Teaching the Cross-Cultural Implications of Herbal Chinese Medicine at TBC
Thousands of years of traditional Chinese medicine practices and knowledge have evolved and continue to evolve. Its effectiveness and simplistic approach are widely debated, as certain Chinese medicinal practices help heal specific conditions while also maintaining your qi*. However, the experimental nature of Chinese medicine is what has made it an inquisitive cultural aspect that draws global interest and participation.
As a large part of Chinese culture, students can learn the practice and purpose of Chinese medicine at The Beijing Center (TBC) and the medicinal and herbal properties that make it effective in many ways (learn more about our Chinese Medicine course here). In doing so, students have a balanced experience between classroom learning and hands-on learning.
Our most recent student cohort had the opportunity to visit a local Beijing organization dedicated to cultivating organic herbs and plants that are actively used in Chinese medicine, as well as, Western medicine.
At Yin Yang House, the Beijing herb garden, owner and Buddhist practitioner Thomas, overlooks the growth of over 150 herbs and plants, many of which are commonly used in Chinese medicine. TBC students expressed enthusiasm for seeing how plants and herbs they learned about in class are being cultivated.
Thomas began the tour by explaining the growth process of herbs for medicinal use. He explained how different plants and herbs are grown in a variety of composts. Most medicinal herbs are perennial plants; therefore, they require fungus-dominated soil compared to annual plants and vegetables that grow best in bacterial soil. Students were shown plants originating from India, North America, Europe, and Asia and how certain plants fit into herbal medicine in China and Western medicine. In China, many Chinese laws direct the harvest of certain plants based on the maturity of their medicinal quality, resulting in years of cultivation before the plants can be used.
A widely known plant in Asian and North American cultivation is the ginseng plant – used as food and medicine. Although more prominent in Chinese and Korean natural remedies, ginseng refers to different plant varieties used in different ways in different cultures. American ginseng works as a relaxing agent, whereas Asian ginseng has stimulating effects. The variety in usefulness and effect is a result of the concentration of active compounds, and in turn, how it affects the body. Ginseng is one example of how cross-cultural cultivation and use define both Western and Asian medicinal practices.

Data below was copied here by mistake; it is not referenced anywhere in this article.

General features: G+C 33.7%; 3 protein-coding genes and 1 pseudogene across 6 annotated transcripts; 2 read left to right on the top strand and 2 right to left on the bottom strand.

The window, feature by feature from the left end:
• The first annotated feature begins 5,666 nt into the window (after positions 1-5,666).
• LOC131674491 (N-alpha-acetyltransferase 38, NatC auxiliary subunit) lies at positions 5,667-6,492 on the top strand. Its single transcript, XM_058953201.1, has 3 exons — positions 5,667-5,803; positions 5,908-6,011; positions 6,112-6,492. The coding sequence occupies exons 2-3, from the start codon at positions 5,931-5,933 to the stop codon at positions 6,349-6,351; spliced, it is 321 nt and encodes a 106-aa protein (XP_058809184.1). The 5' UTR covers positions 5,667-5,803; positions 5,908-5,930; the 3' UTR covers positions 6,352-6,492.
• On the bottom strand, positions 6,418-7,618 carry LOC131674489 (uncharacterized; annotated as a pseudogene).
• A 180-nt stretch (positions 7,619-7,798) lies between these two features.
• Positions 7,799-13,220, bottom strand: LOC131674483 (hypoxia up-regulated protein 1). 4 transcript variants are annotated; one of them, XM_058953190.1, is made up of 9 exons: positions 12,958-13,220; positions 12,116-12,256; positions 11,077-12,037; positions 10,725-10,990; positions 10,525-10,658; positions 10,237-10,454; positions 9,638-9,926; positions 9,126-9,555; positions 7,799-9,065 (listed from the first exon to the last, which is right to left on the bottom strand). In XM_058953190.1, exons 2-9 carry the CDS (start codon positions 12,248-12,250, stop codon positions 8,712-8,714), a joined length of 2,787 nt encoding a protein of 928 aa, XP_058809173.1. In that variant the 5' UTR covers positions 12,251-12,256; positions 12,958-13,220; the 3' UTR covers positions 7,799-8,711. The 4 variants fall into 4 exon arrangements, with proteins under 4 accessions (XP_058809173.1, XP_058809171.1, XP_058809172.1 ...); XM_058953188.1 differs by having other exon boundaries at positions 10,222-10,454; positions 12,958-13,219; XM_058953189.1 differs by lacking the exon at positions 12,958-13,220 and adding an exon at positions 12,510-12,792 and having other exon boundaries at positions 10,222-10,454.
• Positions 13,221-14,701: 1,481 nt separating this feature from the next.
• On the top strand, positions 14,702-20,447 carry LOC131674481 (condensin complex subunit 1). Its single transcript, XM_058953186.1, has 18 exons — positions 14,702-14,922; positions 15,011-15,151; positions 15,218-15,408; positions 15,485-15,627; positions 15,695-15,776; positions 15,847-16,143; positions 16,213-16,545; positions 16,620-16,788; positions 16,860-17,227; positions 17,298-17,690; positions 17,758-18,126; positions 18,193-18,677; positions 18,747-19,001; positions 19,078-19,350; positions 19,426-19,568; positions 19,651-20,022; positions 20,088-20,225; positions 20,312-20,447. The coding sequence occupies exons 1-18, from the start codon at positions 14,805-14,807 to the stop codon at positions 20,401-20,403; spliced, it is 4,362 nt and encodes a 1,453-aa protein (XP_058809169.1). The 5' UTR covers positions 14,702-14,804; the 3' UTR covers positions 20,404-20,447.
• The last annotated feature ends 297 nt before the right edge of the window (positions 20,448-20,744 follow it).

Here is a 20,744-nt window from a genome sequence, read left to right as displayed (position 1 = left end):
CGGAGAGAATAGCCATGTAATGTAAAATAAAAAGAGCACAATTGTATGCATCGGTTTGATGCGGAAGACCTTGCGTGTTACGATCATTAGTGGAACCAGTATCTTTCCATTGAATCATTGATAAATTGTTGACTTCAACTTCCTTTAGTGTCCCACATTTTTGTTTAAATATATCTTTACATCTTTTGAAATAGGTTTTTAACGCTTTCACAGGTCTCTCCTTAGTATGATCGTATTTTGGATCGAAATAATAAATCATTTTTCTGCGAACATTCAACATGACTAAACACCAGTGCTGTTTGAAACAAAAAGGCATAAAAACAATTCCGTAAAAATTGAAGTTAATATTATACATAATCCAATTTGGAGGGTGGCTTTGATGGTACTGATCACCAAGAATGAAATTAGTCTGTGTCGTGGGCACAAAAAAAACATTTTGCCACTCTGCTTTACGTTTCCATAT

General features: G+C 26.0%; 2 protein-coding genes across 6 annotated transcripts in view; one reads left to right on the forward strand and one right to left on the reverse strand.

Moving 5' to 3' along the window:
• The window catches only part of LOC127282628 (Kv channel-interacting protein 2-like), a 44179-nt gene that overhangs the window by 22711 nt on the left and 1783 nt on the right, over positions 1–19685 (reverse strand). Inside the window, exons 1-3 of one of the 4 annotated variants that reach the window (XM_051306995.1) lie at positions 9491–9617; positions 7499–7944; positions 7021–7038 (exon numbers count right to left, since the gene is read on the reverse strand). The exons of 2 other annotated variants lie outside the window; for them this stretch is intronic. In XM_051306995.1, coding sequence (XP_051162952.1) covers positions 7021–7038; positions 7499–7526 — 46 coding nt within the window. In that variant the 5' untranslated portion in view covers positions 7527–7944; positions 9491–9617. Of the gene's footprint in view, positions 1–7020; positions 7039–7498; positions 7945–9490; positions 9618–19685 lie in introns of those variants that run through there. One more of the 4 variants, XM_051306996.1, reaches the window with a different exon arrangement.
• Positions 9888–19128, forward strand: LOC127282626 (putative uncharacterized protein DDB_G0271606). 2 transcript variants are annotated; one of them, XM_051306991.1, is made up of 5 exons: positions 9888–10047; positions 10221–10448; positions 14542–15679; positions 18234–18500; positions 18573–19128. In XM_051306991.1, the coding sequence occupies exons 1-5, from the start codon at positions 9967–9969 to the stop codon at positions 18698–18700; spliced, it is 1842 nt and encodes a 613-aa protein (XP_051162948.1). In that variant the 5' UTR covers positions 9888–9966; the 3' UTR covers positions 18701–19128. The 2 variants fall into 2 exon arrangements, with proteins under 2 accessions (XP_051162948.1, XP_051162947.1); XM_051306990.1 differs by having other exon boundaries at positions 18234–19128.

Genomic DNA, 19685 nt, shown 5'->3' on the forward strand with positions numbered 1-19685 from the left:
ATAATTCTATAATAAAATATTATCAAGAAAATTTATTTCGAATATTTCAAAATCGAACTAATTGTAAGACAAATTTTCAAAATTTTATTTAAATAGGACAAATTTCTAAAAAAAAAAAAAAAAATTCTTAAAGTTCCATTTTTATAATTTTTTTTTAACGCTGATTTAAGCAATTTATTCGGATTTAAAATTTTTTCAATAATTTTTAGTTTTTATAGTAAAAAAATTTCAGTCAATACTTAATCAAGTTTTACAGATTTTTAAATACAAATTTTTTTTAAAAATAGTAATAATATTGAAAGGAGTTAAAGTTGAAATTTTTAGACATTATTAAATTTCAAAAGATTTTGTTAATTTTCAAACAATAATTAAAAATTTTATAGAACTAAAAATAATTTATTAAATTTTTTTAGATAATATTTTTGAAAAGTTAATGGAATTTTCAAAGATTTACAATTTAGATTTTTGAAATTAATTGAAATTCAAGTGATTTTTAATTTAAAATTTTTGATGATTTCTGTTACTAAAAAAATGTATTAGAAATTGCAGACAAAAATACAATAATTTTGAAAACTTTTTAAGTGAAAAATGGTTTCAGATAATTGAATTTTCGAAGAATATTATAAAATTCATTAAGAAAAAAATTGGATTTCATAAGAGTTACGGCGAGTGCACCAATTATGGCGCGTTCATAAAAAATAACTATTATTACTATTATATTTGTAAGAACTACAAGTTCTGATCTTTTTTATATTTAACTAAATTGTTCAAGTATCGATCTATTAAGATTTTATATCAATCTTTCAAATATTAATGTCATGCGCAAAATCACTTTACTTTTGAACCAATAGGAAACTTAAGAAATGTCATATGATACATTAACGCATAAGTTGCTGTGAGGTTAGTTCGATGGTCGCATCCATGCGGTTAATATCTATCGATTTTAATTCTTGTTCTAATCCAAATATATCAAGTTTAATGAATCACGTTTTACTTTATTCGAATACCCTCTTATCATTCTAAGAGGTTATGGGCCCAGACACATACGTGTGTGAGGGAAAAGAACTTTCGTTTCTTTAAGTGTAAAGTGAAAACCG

As explained by TBC Professor Shelley Ochs, a very telling aspect of Chinese medicine’s effectiveness is that plants recognized as having medicinal properties are used globally in natural remedies and medications, eliminating the general idea that these herbs are particular to Chinese medicine. Many of the herbs the students were shown at the herb garden are core components in Western and Asian medicine, such as valerian root grown for its essential oils and used to treat sleep disorders and motherwort used to treat postpartum depression.
During the class visit, Thomas described the defining aspect of Chinese herbal medicine as the use of multiple plants together in formulas – not single herbs, but rather compound formulas – known as polypharmacy compound formulas. The process through which the herbs go through is called Pao Zhi 炮制 processing, which involves frying the plants in honey or vinegar, or drying them in specific ways, to activate their medicinal properties and prepare the final product.
Incorporating the study of Chinese Medicine into the TBC curriculum further allows our students to be more informed on what they consume and how to make educated decisions on medicinal treatments they may seek out at some point in their life. Through community involvement and experiential learning, students are able to apply classroom knowledge and see how it functions in the real world, creating a worthwhile academic experience.
*qi: in traditional Chinese Medicine, qi is known as the vital energy that travels through the body at all times.